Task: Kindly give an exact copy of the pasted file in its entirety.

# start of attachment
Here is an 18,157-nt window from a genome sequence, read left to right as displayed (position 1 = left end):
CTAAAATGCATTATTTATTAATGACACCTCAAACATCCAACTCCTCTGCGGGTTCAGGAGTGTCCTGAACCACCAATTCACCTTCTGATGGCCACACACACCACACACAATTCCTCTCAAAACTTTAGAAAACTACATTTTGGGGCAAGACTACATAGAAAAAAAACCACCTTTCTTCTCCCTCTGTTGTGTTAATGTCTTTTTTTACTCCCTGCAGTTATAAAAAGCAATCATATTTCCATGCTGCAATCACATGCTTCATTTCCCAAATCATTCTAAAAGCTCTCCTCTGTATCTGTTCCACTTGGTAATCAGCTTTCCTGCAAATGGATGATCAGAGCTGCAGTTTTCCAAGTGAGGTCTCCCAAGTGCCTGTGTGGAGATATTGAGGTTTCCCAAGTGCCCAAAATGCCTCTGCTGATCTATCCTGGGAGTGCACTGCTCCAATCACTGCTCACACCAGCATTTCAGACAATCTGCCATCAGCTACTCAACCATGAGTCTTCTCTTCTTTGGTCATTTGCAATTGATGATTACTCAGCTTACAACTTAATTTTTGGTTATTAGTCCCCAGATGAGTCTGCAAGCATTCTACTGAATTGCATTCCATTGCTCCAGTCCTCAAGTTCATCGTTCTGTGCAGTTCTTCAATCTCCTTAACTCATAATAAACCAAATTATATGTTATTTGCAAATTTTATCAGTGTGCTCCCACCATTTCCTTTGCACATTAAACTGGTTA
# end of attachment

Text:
Here is an 18,157-nt window from a genome sequence, read left to right as displayed (position 1 = left end):
CTAAAATGCATTATTTATTAATGACACCTCAAACATCCAACTCCTCTGCGGGTTCAGGAGTGTCCTGAACCACCAATTCACCTTCTGATGGCCACACACACCACACACAATTCCTCTCAAAACTTTAGAAAACTACATTTTGGGGCAAGACTACATAGAAAAAAAACCACCTTTCTTCTCCCTCTGTTGTGTTAATGTCTTTTTTTACTCCCTGCAGTTATAAAAAGCAATCATATTTCCATGCTGCAATCACATGCTTCATTTCCCAAATCATTCTAAAAGCTCTCCTCTGTATCTGTTCCACTTGGTAATCAGCTTTCCTGCAAATGGATGATCAGAGCTGCAGTTTTCCAAGTGAGGTCTCCCAAGTGCCTGTGTGGAGATATTGAGGTTTCCCAAGTGCCCAAAATGCCTCTGCTGATCTATCCTGGGAGTGCACTGCTCCAATCACTGCTCACACCAGCATTTCAGACAATCTGCCATCAGCTACTCAACCATGAGTCTTCTCTTCTTTGGTCATTTGCAATTGATGATTACTCAGCTTACAACTTAATTTTTGGTTATTAGTCCCCAGATGAGTCTGCAAGCATTCTACTGAATTGCATTCCATTGCTCCAGTCCTCAAGTTCATCGTTCTGTGCAGTTCTTCAATCTCCTTAACTCATAATAAACCAAATTATATGTTATTTGCAAATTTTATCAGTGTGCTCCCACCATTTCCTTTGCACATTAAACTGGTTA